Set machine according to fabric type:
- Delicates: Use delicate cycle, cool water, and gentle detergent—place in a mesh bag.
- Everyday Fabrics: Use a permanent press cycle, warm water, and regular detergent. Wash similar colors together.
- Bulky Items: Use a gentle cycle of cool water. Reduce load size to allow items to move freely.
Ironing and Steaming
- Check the fabric care label for the iron heat setting.
- Iron delicate fabrics inside out to prevent shine marks.
- Use the steam function to remove stubborn wrinkles.
- Allow items to air dry partially before ironing.
- Keep fabrics clean before storing them to prevent stains and pests.
- Store fabrics flat, if possible, or loosely folded. Hang heavy textiles.
- Use fabric covers or breathable containers.
- Avoid light exposure to prevent fading.
- Store wool and fur in a cool, dry place. Use cedar to deter moths.
Fabrics For Apparel
Here are some of the most common fabrics used for clothing and their popular uses:
The workhorse fabric for apparel. Breathable, comfortable and versatile:
- Casual shirts
- Denim jeans
- Khakis, chinos
Valued for its warmth, durability, and wrinkle-resistance:
The epitome of luxury in apparel. Light and elegant with beautiful drape:
- Ties and pocket squares
A breathable fabric perfect for keeping cool in warm weather:
- Casual pants
Rugged and versatile animal hide used for a range of garments:
A synthetic fabric valued for wrinkle resistance and durability:
- Rain jackets
Frequently Asked Questions
What are the main types of fabrics?
The main fabric types are cotton, silk, wool, linen, polyester, nylon, acrylic, rayon, acetate, satin, fleece, jersey, microfiber, burlap, canvas, chiffon, denim, velvet, corduroy, seersucker, chambray, brocade, tweed, twill, and lace.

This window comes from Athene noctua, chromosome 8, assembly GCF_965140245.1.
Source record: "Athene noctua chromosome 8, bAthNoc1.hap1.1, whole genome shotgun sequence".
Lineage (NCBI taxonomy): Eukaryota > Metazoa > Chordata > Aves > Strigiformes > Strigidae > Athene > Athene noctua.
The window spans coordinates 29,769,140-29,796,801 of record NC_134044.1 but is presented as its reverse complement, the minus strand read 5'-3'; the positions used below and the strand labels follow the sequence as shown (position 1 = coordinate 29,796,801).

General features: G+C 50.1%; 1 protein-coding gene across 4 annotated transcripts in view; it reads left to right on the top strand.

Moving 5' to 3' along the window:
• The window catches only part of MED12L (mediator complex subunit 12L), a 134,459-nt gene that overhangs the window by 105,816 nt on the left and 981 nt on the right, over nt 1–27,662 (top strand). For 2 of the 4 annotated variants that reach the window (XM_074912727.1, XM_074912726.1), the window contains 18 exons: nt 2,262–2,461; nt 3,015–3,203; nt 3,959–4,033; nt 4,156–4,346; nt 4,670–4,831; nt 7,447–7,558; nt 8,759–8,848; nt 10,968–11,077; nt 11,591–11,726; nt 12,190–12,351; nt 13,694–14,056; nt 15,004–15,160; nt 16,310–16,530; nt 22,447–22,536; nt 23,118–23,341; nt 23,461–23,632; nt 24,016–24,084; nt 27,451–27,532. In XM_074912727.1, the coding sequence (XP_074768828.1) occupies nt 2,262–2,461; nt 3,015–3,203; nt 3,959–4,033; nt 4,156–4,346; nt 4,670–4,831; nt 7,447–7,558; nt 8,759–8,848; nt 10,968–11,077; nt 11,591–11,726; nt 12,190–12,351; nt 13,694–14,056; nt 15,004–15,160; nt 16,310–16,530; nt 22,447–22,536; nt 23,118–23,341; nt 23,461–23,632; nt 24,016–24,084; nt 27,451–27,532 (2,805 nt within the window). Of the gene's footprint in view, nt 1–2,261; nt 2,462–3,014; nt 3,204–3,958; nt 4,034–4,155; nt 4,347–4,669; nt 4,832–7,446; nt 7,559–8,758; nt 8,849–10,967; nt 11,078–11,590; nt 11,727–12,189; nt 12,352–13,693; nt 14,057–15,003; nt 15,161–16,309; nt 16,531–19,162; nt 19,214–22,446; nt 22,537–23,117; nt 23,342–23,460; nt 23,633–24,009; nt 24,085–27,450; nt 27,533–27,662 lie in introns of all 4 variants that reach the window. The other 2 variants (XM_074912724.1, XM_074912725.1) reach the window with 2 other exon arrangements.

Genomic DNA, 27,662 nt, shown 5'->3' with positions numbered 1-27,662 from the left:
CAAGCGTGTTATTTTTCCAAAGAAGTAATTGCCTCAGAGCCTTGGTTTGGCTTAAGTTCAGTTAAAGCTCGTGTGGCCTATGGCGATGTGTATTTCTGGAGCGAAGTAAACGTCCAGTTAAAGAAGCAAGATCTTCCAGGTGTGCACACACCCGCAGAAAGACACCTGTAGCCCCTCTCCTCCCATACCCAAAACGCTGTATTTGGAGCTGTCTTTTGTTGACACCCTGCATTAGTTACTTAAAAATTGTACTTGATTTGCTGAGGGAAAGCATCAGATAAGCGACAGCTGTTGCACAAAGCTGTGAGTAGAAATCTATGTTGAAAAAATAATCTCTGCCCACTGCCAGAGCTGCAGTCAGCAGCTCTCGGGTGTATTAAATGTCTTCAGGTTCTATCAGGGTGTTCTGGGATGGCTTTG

How can I tell if a fabric is good quality?
Indicators of good quality fabric include dense, smooth weave with no loose threads, sturdy seam edges that won’t easily fray, rich color, and fabric-appropriate weight and drape for the intended use. Higher-quality fabrics often feel softer and more luxurious.
What’s the difference between woven and knit fabrics?
Woven fabrics like cotton and linen are made by weaving two sets of yarns together. Interlocking loops make knit fabrics like wool sweaters of one thread. Knits stretch more than wovens and drape well.
How do I wash delicates properly?
Hand wash delicates gently in cool water using a mild detergent or soap. Do not wring, twist, or rub the fabric. Rinse thoroughly and roll in a towel to absorb moisture. Lay flat on a rack or towel to dry, reshaping as needed.
Why does silk require dry cleaning?
Silk fibers are delicate and prone to water spotting and shrinking when washed. A washing machine’s agitation can snag, tear, and destroy silk fabrics. Dry cleaning is a gentler process using alternative solvents.
Please give us some suggestions in the comments. We want to make this accessible, helpful tool for most people who want to use and care for fabrics. We want your feedback.
I am a professional writer, fashion blogger, and owner of the site https://laoutaris.com. As a salesperson for more than 20 years, I have experience of 10 years in the fashion industry. I consider myself a true fashionista. I am writing daily blog articles about fashion, tools and converters, and everything you need to know about the current fashion trends.